rp_Walking-With-God-197x300.jpg“This book is an effort to…take life seriously” (3). So says Tim Keller in the introduction to this phenomenal work on suffering. Walking with God Through Pain and Suffering is a comprehensive theological tool for crafting a Biblical paradigm of suffering, but it comes with a particular practical bent. In this regard it is incredibly unique in helping readers think both philosophically and practically about their suffering.

In writing this book Keller wanted to develop a resource that would help to discuss both the philosophical issues at the heart of suffering and also the practical needs of those in the midst of personal crisis. Often books on the subject deal with only one perspective. Some deal with the “problem of evil” and others focus on devotional writing aimed at the encouragement of the sufferer. This volume, however, attempts to do both. It’s not small task, but the book’s divisions help to distinguish which parts will be most helpful to each individual.

The book is broken down into three parts. Part one deals with suffering from an anthropological and sociological perspective. Here Keller touches on theoretical issues and analyzes various cultural and religious responses to suffering. He explores the deficiencies of various approaches, not the least of which is the secular approach. The secular approach to suffering gets its own chapter as Keller sees it as the weakest of all responses. He sees, naturally, Christianity as the most holistic and hopeful response. He deals here with the problem of evil as well.

Part two explores the Bible’s theological teaching on suffering. He says, “This section begins a journey from the philosophical toward the personal” (8). Here Keller taps into the theme of the “fiery furnace” and the Biblical description of suffering through this image. He touches on the various Biblical doctrines as they relate to the subject of suffering, including: faith, sovereignty of God, and the atonement. He also personalizes the subject as he invites readers to think about the reasons for suffering, their walk and sanctification in the midst of suffering, and the varieties of suffering we experience.

The final section gets the most practical. Part three explores the actual activity of “walking with God” through pain and suffering. In six chapters Keller gives us tools to face and feel our suffering, and to grow through our experience of it. He invites us to understand the role of weeping, trusting, praying, thinking, thanking, loving, and hoping. Without being simplistic, this section avoids any notion of processes or steps. Each chapter is its own and will be experienced uniquely and perhaps multiple times in our “walking.” The chapter on “Walking” (chapter eleven), sets a good starting place for this final portion of the book as it outlines a whole life orientation towards God in the midst of suffering.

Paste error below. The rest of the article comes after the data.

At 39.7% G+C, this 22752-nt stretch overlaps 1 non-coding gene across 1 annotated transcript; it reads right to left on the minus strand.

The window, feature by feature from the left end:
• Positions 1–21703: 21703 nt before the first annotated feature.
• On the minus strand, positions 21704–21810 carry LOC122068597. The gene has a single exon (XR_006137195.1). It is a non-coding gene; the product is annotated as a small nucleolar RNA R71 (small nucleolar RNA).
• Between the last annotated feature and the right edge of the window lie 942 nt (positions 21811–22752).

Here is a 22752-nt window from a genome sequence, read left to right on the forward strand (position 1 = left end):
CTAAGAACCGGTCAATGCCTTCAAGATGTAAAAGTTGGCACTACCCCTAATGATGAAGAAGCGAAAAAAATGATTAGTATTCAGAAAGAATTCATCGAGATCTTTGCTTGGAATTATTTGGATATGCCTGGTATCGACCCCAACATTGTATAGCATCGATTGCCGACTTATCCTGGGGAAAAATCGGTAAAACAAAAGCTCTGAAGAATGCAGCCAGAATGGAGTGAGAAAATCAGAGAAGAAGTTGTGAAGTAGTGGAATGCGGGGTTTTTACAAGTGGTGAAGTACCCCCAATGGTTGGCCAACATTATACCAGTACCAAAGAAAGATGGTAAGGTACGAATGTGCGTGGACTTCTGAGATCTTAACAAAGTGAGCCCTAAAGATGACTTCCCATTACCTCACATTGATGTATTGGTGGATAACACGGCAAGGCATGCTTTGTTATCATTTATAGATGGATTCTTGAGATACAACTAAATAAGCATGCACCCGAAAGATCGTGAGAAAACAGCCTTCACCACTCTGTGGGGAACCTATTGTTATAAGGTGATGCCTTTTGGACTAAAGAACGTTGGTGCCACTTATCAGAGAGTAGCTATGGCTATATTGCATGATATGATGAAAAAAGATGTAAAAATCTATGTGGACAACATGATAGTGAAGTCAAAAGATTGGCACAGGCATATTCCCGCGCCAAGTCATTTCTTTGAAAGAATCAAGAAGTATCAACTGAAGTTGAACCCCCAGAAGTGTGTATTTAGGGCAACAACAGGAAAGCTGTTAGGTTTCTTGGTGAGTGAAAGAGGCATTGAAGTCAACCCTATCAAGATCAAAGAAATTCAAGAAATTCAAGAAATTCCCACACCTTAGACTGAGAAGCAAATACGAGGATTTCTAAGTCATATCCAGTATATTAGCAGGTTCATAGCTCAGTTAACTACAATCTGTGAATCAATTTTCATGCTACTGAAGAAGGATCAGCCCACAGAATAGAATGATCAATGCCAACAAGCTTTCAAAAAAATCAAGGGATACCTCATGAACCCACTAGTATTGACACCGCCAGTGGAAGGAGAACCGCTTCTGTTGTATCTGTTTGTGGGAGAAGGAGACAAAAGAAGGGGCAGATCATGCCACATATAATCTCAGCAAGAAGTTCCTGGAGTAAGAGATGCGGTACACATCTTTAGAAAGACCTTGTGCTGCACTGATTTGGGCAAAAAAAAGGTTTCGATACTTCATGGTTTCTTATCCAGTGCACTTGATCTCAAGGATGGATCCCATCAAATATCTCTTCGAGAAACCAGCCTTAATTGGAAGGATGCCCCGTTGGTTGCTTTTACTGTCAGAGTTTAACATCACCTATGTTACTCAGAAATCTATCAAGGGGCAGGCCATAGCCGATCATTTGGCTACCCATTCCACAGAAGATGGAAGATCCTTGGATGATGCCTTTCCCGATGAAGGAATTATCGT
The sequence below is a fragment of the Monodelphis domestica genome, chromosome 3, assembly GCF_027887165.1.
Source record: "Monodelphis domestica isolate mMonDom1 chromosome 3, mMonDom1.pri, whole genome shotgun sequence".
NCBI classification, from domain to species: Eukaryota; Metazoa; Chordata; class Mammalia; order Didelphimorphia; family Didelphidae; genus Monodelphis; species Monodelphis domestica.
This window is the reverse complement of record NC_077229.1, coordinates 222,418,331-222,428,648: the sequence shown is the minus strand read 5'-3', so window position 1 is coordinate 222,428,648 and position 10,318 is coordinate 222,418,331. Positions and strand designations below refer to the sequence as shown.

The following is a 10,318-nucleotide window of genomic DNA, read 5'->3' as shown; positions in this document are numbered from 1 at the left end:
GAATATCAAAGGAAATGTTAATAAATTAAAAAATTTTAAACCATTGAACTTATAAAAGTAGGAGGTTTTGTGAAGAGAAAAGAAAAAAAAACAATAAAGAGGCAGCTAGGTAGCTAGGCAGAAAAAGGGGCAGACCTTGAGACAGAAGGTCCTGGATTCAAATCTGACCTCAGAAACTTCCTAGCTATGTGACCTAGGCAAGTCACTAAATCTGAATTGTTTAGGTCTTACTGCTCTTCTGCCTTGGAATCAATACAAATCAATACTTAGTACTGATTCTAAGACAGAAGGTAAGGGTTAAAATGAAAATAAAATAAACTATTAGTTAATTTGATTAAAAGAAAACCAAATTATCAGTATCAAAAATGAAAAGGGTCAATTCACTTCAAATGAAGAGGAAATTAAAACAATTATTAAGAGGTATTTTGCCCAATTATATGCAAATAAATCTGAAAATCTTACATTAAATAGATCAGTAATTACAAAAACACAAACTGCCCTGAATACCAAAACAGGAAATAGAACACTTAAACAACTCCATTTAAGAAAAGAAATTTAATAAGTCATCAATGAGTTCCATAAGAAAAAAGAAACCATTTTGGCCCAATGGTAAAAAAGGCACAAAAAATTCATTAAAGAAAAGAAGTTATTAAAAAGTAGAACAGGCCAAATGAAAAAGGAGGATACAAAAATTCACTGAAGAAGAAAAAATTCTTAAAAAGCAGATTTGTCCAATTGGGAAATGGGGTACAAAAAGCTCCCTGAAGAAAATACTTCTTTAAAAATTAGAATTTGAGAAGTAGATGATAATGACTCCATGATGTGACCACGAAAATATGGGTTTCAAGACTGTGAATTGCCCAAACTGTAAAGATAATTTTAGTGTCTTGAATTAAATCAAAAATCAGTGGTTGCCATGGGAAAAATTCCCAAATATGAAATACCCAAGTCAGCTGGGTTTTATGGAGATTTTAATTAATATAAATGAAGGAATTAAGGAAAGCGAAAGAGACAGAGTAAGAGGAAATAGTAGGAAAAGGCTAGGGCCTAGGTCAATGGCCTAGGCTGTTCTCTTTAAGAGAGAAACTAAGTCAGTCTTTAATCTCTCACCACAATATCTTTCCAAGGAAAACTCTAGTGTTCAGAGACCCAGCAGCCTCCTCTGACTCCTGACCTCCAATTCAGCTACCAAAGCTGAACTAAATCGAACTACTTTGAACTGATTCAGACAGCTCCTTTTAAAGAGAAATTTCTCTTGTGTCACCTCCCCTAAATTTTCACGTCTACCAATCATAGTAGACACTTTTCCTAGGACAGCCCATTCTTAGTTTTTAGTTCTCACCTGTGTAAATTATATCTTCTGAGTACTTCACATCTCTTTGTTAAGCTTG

The strengths of this book are typical to its author. Keller excels at synthesizing diverse views and perspectives. He brings to bear a plethora of research, quotation, and insight from a wide array of sources and scholars. He shows his skill in erudition and analysis in the first part of the book. Some of part one will be difficult for the average reader, as Keller wades through his sociological survey, but he does a great job of continuing to make it relevant to the discussion. He also shows his immense pastoral heart as he counsels, and teaches throughout the book. Keller is a pastor and scholar in all the right ways.

This is a great book that will help many navigate not merely their own struggles but aid their counsel and care of others who are struggling. As a counselor I found it to be a tremendous help in thinking afresh a theological paradigm of suffering. I highly commend Walking with God Through Pain and Suffering as it will connect and be relevant to a diversity of readers. Whether you are presently suffering or simply want to help those who are suffering this is a good tool.